• New research finds that delirium can often be one of the first indicators of a coronavirus infection, but the general public is unaware of this telltale sign of COVID-19.
  • Delirium encompasses a number of cognitive issues, including memory loss, disturbed sleep, and confusion.

One of the more challenging aspects of diagnosing a coronavirus infection is that many COVID-19 symptoms — such as fatigue, fever, and body aches –align almost perfectly with symptoms we associate with the flu. Still, health experts and researchers over the past few months have noticed a small handful of coronavirus symptoms that do not manifest with a flu infection, with the sudden loss of taste and smell being a prime example.

More recently, researchers from The Open Universitat Oberta de Catalunya in Barcelona observed yet another coronavirus symptom that doesn’t typically occur with a flu infection: delirium. As a quick primer, delirium is a broad term that encompasses a wide range of cognitive issues such as confusion, memory loss, difficulty concentrating, abrupt mood changes, sleep issues, and more.

The study was recently published in the HSOA Journal of Clinical Immunology and Immunotherapy and relays that delirium can often be one of the earliest indications of coronavirus infection.

The study reads in part:

New and emerging evidence suggest that delirium onset and/or development in the context of SARS-CoV-2 infection is possibly due to multiple factors, including (1) hypoxia and oxygen deficiency of the brain, (2) neuronal inflammation due to cytokine storm as a result of a strong activation of the immune system, and/or (3) direct CNS invasion and neuronal toxicity.

Hypoxia, a condition in which the body and/or a region of the body, such as the brain, is deprived of oxygen at the tissue level, can result in neuronal swelling and brain edema which can lead to neurological and brain damages.

“Delirium is a state of confusion in which the person feels out of touch with reality, as if they are dreaming,” UOC researcher Javier Correa said. “We need to be on the alert, particularly in an epidemiological situation like this, because an individual presenting certain signs of confusion may be an indication of infection.”

The research here is interesting, and perhaps not surprising, given that a decline in cognitive function is also a common condition in patients who continue to experience coronavirus symptoms weeks and months after their initial diagnosis.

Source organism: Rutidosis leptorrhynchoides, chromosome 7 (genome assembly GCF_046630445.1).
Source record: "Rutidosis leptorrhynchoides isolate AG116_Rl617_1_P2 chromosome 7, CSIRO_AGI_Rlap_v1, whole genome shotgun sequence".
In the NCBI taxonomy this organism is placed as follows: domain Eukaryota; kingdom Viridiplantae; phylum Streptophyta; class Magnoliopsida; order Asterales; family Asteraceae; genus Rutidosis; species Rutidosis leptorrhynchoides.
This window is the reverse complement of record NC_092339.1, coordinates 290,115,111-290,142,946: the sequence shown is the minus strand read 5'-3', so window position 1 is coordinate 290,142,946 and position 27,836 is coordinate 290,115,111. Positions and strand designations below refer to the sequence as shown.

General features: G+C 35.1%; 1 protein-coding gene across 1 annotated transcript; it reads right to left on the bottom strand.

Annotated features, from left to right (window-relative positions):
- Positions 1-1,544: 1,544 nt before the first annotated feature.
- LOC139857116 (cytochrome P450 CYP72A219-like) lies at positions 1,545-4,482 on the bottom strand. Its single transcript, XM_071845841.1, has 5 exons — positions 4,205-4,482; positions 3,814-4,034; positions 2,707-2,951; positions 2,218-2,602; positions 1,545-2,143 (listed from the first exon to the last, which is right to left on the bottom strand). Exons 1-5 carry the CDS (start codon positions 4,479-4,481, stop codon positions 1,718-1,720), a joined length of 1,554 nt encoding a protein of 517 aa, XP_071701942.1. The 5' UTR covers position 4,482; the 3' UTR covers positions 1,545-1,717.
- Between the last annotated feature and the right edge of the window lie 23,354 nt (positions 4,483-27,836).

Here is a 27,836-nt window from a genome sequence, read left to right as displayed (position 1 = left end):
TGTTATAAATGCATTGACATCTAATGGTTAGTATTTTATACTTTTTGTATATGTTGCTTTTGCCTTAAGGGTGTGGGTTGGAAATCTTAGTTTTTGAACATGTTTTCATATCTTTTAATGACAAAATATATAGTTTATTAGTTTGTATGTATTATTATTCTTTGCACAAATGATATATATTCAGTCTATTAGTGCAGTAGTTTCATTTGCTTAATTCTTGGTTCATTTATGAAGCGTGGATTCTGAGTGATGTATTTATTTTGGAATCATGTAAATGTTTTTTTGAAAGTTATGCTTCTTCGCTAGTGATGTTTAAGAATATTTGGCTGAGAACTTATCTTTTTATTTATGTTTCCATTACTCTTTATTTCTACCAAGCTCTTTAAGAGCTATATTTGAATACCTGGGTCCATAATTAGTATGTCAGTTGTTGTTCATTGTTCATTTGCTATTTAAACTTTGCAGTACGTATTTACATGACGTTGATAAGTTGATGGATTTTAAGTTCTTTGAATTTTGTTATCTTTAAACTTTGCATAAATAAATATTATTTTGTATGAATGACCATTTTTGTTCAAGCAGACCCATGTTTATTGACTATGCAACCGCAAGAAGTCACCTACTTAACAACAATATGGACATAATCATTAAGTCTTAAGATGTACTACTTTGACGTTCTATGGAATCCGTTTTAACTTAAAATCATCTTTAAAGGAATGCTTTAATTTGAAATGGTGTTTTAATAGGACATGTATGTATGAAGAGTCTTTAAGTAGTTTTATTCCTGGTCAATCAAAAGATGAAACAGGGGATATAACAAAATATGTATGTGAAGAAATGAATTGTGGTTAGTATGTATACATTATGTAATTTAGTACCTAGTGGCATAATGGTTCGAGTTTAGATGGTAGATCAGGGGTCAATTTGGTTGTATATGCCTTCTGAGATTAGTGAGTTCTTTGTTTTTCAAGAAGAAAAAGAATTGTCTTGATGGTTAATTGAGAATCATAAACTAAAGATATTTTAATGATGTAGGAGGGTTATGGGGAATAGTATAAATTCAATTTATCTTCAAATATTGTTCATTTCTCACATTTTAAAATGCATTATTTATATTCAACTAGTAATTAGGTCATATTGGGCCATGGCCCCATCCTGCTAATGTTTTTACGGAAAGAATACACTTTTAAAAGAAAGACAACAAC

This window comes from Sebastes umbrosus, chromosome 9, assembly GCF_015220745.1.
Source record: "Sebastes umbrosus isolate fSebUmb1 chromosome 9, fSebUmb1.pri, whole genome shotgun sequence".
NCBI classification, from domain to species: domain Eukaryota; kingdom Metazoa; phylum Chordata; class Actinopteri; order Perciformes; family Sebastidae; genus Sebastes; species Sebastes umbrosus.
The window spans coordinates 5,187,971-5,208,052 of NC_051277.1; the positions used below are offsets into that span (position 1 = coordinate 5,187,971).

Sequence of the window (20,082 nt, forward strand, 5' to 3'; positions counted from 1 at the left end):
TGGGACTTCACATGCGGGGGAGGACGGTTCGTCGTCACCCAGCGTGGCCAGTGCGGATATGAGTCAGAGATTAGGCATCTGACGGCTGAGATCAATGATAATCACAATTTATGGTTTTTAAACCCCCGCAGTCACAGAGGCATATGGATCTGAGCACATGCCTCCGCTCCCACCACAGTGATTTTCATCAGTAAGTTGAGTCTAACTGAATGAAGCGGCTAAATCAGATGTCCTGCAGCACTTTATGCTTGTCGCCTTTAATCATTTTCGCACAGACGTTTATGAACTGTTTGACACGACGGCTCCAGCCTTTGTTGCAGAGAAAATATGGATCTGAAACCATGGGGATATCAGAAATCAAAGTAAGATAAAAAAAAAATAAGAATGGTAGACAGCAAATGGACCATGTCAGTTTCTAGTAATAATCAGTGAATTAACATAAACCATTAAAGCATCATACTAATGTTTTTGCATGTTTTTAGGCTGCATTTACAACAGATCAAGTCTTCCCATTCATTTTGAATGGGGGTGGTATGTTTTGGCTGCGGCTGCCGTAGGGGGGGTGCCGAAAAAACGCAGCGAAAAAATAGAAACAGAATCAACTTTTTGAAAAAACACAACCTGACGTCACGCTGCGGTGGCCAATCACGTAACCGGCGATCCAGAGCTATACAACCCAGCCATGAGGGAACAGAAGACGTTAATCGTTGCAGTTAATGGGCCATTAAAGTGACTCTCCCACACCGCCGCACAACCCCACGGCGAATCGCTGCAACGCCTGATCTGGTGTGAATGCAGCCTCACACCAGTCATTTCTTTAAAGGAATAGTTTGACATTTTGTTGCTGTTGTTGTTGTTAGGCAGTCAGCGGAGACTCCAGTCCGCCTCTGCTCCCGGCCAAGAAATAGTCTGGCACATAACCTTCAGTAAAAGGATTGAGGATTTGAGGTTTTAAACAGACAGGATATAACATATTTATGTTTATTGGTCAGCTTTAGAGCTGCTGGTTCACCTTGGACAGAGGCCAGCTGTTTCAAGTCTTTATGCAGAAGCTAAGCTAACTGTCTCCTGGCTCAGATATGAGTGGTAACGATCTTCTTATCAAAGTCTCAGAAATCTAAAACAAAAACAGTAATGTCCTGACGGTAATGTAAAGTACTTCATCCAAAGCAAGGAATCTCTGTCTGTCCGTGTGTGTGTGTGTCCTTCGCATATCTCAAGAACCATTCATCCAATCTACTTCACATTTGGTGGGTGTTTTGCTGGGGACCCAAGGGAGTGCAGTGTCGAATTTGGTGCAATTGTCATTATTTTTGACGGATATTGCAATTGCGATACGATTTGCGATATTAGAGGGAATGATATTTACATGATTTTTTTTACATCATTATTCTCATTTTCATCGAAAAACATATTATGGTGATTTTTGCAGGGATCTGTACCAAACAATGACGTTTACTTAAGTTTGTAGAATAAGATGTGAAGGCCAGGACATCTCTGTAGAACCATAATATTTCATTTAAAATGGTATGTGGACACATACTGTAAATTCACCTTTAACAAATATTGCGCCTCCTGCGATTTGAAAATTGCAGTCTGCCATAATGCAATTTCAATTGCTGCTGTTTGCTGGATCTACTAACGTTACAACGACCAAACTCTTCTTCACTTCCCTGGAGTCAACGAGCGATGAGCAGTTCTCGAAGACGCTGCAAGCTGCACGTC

Earlier this month, a research study involving 84,000 coronavirus patients found that individuals who endured severe symptoms experienced a decline in brain function months after recovery. In some instances, the decline was equivalent to the brain aging 10 years.

According to the May Clinic, the onset of delirium is typically sudden. A full list of symptoms can be viewed below:

Reduced awareness of the environment

  • An inability to stay focused on a topic or to switch topics
  • Getting stuck on an idea rather than responding to questions or conversation
  • Being easily distracted by unimportant things
  • Being withdrawn, with little or no activity or little response to the environment

Poor thinking skills (cognitive impairment)

  • Poor memory, particularly of recent events
  • Disorientation — for example, not knowing where you are or who you are
  • Difficulty speaking or recalling words
  • Rambling or nonsense speech
  • Trouble understanding speech
  • Difficulty reading or writing

Behavior changes

  • Seeing things that don’t exist (hallucinations)
  • Restlessness, agitation, or combative behavior
  • Calling out, moaning, or making other sounds
  • Being quiet and withdrawn — especially in older adults
  • Slowed movement or lethargy
  • Disturbed sleep habits
  • Reversal of night-day sleep-wake cycle

Emotional disturbances

  • Anxiety, fear, or paranoia
  • Depression
  • Irritability or anger
  • A sense of feeling elated (euphoria)
  • Apathy
  • Rapid and unpredictable mood shifts
  • Personality changes
A life long Mac user and Apple enthusiast, Yoni Heisler has been writing about Apple and the tech industry at large for over 6 years. His writing has appeared in Edible Apple, Network World, MacLife, Macworld UK, and most recently, TUAW. When not writing about and analyzing the latest happenings with Apple, Yoni enjoys catching Improv shows in Chicago, playing soccer, and cultivating new TV show addictions, the most recent examples being The Walking Dead and Broad City.